I am pleased to support the petition of the Environmental Defense Fund and the National Resources Defense Council to the Secretary
of Health, Education and Welfare concerning recombinant DNA activities. This petition has two components: the first requests
the Secretary to promulgate interim regulations to make the present NIH Guidelines concerning recombinant DNA research binding
on all parties engaged in recombinant DNA research in the United States. The second requests the Secretary to conduct a "legislative-type"
hearing to obtain very broadly based testimony which might guide a reformulation of the present recombinant DNA Guidelines,
taking into consideration issues not addressed and points of view not presented during their development.
The Guidelines have been developed out of the concept that there is a potential hazard to public health in certain forms of
recombinant DNA research. It is evident that this hazard is not restricted to recombinant DNA research conducted with the
aid of NIH (or other Federal) funds. I therefore support their extension to cover all research activity in this field, however
supported and wherever performed. This research does not require elaborate facilities and large capital investment. There
is, therefore, no reason to believe that it will be limited to large institutions or industrial concerns with proven records
of responsibility. Further, the virtual certainty of the development of new techniques and of the extension of these techniques
to additional organisms and higher life forms will require a free flow of information, a continuing updating of guidelines,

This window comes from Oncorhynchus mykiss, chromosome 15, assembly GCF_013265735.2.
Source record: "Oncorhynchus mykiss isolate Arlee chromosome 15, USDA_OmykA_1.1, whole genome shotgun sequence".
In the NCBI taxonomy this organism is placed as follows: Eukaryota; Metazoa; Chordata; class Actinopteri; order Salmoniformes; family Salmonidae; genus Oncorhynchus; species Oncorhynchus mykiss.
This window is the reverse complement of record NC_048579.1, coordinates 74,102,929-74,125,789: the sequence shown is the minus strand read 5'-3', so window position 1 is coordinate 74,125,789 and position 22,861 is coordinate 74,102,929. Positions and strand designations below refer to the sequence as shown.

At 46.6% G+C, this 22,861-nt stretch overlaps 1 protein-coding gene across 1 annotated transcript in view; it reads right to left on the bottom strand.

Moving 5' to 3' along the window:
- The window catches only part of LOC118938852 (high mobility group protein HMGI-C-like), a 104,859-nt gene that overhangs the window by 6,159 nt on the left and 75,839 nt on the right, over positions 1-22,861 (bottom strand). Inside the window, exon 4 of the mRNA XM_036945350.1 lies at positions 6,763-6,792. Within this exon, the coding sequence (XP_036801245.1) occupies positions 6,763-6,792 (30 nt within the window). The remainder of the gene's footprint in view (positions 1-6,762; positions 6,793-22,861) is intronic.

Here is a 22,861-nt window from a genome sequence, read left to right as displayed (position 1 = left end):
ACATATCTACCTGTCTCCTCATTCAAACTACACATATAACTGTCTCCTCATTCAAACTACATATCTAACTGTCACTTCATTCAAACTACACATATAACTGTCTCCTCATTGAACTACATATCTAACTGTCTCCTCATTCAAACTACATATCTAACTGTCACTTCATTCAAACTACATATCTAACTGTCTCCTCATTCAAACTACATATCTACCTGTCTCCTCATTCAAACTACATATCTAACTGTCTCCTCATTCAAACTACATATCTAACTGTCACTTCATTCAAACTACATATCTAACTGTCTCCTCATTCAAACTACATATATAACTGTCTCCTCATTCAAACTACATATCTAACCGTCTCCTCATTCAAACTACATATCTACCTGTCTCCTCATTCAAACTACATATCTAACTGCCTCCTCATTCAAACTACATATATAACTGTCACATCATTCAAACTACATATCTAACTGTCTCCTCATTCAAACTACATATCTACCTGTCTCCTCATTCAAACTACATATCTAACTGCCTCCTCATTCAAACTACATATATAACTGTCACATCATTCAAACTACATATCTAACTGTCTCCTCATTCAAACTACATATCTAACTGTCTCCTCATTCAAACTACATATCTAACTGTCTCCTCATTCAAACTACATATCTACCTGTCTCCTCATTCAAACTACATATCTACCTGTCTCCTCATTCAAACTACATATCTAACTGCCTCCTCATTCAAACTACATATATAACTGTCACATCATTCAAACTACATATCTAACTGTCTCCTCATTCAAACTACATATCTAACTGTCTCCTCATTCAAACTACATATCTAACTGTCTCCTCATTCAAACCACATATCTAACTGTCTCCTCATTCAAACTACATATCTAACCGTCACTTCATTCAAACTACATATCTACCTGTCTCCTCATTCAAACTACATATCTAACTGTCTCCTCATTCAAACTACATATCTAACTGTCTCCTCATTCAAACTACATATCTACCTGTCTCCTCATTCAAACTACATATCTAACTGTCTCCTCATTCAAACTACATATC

and the continuing scrutiny of this field of research by a body which will endeavor to reflect the public interest.
The need to consider the reformulation of the Guidelines derives from the perception that they were developed from too narrow
a perspective. In my opinion the Guidelines were developed to address solely the immediate medical hazards that might arise
in the conduct of such research. The Guidelines do not address what I perceive as the larger, potential ecological and evolutionary
hazards implicit in this research. Nor do the Guidelines address the potential significance of the availability of this new
technology--developed by scientists to solve their own scientific problems--to other diverse sectors of our society, which
may wish to use it for their own ends.
I believe the Guidelines do not provide sufficient recognition of the fact that we are here creating novel living organisms--unprecedented
in the evolutionary order. As living organisms they are self-perpetuating and destined to their own individual evolution.
I do not believe we can predict their properties of these organisms--created by the fusion of genes from disparate species--or
their subsequent evolution, or their impact, present and future, on the existent biosphere. We do not know that there is
a hazard here but neither do we know there is not. If such hazard exists or develops it will be in this instance uniquely
irreversible. I believe a thoughtful reformulation of the Guidelines to take these circumstances into account would be most